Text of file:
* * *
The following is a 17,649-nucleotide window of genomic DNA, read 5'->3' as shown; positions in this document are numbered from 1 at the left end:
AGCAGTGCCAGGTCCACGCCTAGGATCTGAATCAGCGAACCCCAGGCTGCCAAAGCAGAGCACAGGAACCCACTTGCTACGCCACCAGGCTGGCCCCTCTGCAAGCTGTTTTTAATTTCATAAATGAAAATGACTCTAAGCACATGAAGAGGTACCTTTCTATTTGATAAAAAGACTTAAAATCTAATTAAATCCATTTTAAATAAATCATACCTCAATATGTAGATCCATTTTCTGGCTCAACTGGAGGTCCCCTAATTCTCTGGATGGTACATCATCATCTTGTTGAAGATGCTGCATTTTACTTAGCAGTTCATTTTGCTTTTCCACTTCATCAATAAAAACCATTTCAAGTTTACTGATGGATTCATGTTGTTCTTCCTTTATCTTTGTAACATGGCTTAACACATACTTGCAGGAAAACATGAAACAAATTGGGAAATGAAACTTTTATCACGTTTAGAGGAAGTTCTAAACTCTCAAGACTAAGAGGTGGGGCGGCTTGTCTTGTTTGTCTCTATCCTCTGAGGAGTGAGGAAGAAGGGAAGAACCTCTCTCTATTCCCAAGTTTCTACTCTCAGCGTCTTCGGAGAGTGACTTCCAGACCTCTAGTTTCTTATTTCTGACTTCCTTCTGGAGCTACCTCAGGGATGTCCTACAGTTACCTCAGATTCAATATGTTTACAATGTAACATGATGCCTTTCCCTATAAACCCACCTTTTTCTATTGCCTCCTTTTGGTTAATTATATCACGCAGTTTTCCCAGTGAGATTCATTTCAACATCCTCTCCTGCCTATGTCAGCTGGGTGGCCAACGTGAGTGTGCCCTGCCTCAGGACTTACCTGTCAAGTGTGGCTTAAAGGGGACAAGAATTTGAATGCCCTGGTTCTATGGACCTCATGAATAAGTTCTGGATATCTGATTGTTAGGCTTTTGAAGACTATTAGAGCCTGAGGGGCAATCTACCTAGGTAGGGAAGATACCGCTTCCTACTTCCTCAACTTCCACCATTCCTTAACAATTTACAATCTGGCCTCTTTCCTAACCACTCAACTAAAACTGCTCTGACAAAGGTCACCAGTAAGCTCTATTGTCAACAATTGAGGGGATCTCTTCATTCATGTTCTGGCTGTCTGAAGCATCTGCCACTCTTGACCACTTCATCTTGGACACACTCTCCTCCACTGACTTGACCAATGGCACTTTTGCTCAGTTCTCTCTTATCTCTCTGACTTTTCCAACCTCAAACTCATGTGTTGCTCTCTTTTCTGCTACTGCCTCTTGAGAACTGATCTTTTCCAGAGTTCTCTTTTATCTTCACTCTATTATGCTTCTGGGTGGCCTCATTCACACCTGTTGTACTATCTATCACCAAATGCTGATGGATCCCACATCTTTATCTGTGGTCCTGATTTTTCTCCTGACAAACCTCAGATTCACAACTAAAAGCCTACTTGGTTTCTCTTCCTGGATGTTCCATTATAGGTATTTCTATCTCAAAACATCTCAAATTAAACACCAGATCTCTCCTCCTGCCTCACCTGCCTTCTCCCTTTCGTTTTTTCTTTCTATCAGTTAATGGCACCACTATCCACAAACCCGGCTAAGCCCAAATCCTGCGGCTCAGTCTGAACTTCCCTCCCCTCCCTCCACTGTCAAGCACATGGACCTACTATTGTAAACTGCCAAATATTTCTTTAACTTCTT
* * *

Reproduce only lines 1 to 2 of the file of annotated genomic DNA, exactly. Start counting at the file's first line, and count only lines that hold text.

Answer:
The following is a 17,649-nucleotide window of genomic DNA, read 5'->3' as shown; positions in this document are numbered from 1 at the left end:
AGCAGTGCCAGGTCCACGCCTAGGATCTGAATCAGCGAACCCCAGGCTGCCAAAGCAGAGCACAGGAACCCACTTGCTACGCCACCAGGCTGGCCCCTCTGCAAGCTGTTTTTAATTTCATAAATGAAAATGACTCTAAGCACATGAAGAGGTACCTTTCTATTTGATAAAAAGACTTAAAATCTAATTAAATCCATTTTAAATAAATCATACCTCAATATGTAGATCCATTTTCTGGCTCAACTGGAGGTCCCCTAATTCTCTGGATGGTACATCATCATCTTGTTGAAGATGCTGCATTTTACTTAGCAGTTCATTTTGCTTTTCCACTTCATCAATAAAAACCATTTCAAGTTTACTGATGGATTCATGTTGTTCTTCCTTTATCTTTGTAACATGGCTTAACACATACTTGCAGGAAAACATGAAACAAATTGGGAAATGAAACTTTTATCACGTTTAGAGGAAGTTCTAAACTCTCAAGACTAAGAGGTGGGGCGGCTTGTCTTGTTTGTCTCTATCCTCTGAGGAGTGAGGAAGAAGGGAAGAACCTCTCTCTATTCCCAAGTTTCTACTCTCAGCGTCTTCGGAGAGTGACTTCCAGACCTCTAGTTTCTTATTTCTGACTTCCTTCTGGAGCTACCTCAGGGATGTCCTACAGTTACCTCAGATTCAATATGTTTACAATGTAACATGATGCCTTTCCCTATAAACCCACCTTTTTCTATTGCCTCCTTTTGGTTAATTATATCACGCAGTTTTCCCAGTGAGATTCATTTCAACATCCTCTCCTGCCTATGTCAGCTGGGTGGCCAACGTGAGTGTGCCCTGCCTCAGGACTTACCTGTCAAGTGTGGCTTAAAGGGGACAAGAATTTGAATGCCCTGGTTCTATGGACCTCATGAATAAGTTCTGGATATCTGATTGTTAGGCTTTTGAAGACTATTAGAGCCTGAGGGGCAATCTACCTAGGTAGGGAAGATACCGCTTCCTACTTCCTCAACTTCCACCATTCCTTAACAATTTACAATCTGGCCTCTTTCCTAACCACTCAACTAAAACTGCTCTGACAAAGGTCACCAGTAAGCTCTATTGTCAACAATTGAGGGGATCTCTTCATTCATGTTCTGGCTGTCTGAAGCATCTGCCACTCTTGACCACTTCATCTTGGACACACTCTCCTCCACTGACTTGACCAATGGCACTTTTGCTCAGTTCTCTCTTATCTCTCTGACTTTTCCAACCTCAAACTCATGTGTTGCTCTCTTTTCTGCTACTGCCTCTTGAGAACTGATCTTTTCCAGAGTTCTCTTTTATCTTCACTCTATTATGCTTCTGGGTGGCCTCATTCACACCTGTTGTACTATCTATCACCAAATGCTGATGGATCCCACATCTTTATCTGTGGTCCTGATTTTTCTCCTGACAAACCTCAGATTCACAACTAAAAGCCTACTTGGTTTCTCTTCCTGGATGTTCCATTATAGGTATTTCTATCTCAAAACATCTCAAATTAAACACCAGATCTCTCCTCCTGCCTCACCTGCCTTCTCCCTTTCGTTTTTTCTTTCTATCAGTTAATGGCACCACTATCCACAAACCCGGCTAAGCCCAAATCCTGCGGCTCAGTCTGAACTTCCCTCCCCTCCCTCCACTGTCAAGCACATGGACCTACTATTGTAAACTGCCAAATATTTCTTTAACTTCTT